William Kingdon Clifford was a British mathematician and philosopher. In his short life he produced very important and far reaching mathematical and philosophical works. I will let you read the encyclopedia articles and the original books listed below for details. My purpose in this blog entry is to point out the mysterious connection between him and Albert Einstein. The second reason is to remind everyone that he was the one who coined the term “mind-stuff.”
I also would like to draw attention to his wife Lucy Clifford who was a very interesting personality. She was a novelist. There is an important book titled “Such Silver Currents” by Monty Chisholm (Published 2002, Lutterworth Press Cambridge.) telling the story of William and Lucy Clifford. They were married for only four years before his death. As a couple they were in touch with many famous scientific and literary personalities. After William’s early death, Lucy became a close friend and confidante of Henry James and she had a wide circle of friends including George Eliot, Rudyard Kipling, Thomas Hardy, Oliver Wendell Holmes Jr., Thomas Huxley, Leslie Stephen and Virginia Woolf.
Like many of his mathematical contributions the term “mind-stuff” is rather ageless and still used today. Shrii Shrii Anandamurti used it, and I use it to refer to the primordial fabric of the universe.
Clifford defined “mind-stuff” as follows (1878, “On the Nature of Things-in-Themselves,” Mind, Vol. 3, No. 9, pp. 57–67):
“That element of which, as we have seen, even the simplest feeling is a complex, I shall call Mind-stuff. A moving molecule of inorganic matter does not possess mind or consciousness; but it possesses a small piece of mind-stuff. When molecules are so combined together as to form the film on the under side of a jelly-fish, the elements of mind-stuff which go along with them are so combined as to form the faint beginnings of Sentience. When the molecules are so combined as to form the brain and nervous system of a vertebrate, the corresponding elements of mind-stuff are so combined as to form some kind of consciousness; that is to say, changes in the complex which take place at the same time get so linked together that the repetition of one implies the repetition of the other. When matter takes the complex form of a living human brain, the corresponding mind-stuff takes the form of a human consciousness, having intelligence and volition.”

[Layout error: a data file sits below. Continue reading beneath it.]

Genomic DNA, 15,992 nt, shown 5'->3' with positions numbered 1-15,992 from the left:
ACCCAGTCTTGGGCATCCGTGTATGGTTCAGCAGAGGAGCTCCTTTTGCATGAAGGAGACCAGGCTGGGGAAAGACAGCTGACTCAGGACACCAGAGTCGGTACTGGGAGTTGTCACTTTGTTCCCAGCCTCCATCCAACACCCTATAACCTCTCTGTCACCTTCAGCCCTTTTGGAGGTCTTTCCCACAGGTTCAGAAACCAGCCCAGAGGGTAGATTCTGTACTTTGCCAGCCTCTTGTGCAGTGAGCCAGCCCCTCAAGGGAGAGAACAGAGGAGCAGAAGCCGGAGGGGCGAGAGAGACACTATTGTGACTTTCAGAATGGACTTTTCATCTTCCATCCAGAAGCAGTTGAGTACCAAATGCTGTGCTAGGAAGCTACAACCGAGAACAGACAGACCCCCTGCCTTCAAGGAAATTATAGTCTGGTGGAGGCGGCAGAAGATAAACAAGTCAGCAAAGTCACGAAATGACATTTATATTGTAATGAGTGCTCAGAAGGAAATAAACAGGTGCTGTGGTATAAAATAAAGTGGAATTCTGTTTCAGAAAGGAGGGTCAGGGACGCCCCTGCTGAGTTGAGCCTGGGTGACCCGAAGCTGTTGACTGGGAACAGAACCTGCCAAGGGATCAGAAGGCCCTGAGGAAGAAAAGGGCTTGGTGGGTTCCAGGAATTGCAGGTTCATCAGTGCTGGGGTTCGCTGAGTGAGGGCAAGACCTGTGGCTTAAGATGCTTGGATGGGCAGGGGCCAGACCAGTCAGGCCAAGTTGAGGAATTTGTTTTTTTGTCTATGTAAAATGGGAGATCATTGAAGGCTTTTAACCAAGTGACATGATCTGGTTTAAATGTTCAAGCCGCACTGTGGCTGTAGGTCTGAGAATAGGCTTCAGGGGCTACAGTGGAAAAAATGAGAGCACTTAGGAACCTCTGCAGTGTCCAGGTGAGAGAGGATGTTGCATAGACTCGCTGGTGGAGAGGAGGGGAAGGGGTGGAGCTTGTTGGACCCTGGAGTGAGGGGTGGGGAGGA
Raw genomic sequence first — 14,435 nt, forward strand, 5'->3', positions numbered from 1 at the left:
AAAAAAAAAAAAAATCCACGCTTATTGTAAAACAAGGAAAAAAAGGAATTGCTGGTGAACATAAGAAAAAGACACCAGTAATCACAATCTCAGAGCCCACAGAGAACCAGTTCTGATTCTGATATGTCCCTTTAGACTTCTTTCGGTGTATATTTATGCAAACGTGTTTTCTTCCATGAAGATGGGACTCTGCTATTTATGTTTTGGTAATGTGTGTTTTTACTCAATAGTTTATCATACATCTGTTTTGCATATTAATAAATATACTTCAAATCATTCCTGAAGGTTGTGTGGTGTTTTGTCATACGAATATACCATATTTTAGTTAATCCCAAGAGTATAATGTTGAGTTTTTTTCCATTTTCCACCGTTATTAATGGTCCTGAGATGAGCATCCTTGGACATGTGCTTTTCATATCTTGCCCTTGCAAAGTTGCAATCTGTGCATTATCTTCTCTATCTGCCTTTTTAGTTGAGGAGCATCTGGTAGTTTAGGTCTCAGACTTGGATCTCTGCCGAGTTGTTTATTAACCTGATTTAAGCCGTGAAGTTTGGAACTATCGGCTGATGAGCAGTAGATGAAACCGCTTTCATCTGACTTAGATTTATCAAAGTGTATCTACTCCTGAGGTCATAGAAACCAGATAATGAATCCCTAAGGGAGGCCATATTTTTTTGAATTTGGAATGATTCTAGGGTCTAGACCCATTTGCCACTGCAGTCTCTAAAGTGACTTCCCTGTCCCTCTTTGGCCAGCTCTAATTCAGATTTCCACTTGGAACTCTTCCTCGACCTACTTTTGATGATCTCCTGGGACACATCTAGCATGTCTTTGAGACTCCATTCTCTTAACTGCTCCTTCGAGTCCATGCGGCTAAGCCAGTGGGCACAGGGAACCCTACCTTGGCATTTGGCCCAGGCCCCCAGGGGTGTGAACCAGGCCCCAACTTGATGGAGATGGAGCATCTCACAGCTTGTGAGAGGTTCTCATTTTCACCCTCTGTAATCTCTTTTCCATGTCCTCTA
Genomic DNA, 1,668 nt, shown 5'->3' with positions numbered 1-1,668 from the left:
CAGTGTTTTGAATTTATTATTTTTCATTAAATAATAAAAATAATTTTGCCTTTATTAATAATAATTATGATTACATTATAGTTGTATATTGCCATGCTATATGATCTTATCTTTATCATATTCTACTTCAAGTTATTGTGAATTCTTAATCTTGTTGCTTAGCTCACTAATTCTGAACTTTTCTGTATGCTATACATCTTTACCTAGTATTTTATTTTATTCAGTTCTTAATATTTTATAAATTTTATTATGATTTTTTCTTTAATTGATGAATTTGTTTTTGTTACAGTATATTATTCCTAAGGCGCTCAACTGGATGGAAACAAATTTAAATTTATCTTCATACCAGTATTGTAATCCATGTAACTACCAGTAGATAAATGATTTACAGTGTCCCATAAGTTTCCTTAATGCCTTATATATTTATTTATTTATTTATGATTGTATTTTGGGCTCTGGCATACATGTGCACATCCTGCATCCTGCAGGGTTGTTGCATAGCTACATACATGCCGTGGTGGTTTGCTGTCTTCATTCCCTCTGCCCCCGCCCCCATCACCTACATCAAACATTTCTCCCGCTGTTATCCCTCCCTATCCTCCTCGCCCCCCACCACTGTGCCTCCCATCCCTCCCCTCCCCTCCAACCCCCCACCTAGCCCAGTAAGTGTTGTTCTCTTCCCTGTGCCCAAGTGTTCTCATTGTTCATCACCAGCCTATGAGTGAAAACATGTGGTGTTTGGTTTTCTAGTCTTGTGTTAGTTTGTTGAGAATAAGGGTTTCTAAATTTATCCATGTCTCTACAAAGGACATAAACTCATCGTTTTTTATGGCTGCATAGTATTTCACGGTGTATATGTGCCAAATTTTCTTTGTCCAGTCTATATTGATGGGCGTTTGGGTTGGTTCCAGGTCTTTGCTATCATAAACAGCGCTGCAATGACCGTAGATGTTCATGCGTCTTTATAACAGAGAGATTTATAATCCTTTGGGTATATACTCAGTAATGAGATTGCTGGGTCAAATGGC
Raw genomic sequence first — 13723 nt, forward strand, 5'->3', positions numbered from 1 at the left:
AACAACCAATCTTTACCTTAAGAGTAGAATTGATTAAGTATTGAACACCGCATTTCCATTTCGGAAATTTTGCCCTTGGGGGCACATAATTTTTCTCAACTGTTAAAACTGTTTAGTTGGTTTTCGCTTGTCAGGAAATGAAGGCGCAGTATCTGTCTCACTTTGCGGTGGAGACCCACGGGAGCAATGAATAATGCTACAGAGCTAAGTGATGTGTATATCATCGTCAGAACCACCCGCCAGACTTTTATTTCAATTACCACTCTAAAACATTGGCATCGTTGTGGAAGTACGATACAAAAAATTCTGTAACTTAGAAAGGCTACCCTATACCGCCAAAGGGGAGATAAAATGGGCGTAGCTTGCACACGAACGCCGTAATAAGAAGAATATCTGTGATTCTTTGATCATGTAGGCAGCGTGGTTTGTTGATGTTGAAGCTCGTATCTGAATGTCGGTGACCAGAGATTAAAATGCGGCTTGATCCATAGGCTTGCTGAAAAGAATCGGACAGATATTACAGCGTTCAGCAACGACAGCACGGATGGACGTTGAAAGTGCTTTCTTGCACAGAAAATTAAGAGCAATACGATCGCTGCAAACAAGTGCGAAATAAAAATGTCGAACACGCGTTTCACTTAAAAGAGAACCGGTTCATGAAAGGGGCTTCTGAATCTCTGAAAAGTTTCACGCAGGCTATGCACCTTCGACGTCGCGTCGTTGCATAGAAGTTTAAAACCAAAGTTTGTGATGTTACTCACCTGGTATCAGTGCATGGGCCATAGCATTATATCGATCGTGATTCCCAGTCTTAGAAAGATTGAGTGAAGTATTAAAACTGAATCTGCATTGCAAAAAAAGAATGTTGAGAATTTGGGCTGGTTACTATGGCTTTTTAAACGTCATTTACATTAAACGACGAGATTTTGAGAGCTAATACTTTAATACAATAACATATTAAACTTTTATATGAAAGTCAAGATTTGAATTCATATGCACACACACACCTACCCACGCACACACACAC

Clifford died at the age of 34 from tuberculosis. Just 11 days after Clifford’s death Albert Einstein was born in 1879. This fact is mentioned often. The reason is that there is a remarkable continuity of thought in their ideas. Clifford presented the idea that matter and energy are simply different types of curvature of space. This is exactly the idea that Einstein developed later culminating in his Theory of Relativity in 1915.
Most of Clifford’s works were published posthumously.
Elements of Dynamic, 2 vol. (1878, 1887)
Seeing and Thinking (1879)
Lectures and Essays (1879)
Mathematical Papers (1882)
The Common Sense of the Exact Sciences, completed by Karl Pearson (1885).
These books are available at Google Books as free books. You can read them by clicking on the links I provided above. We are grateful to Google for this great service.
Encyclopedia of Britannica
The obituary at Times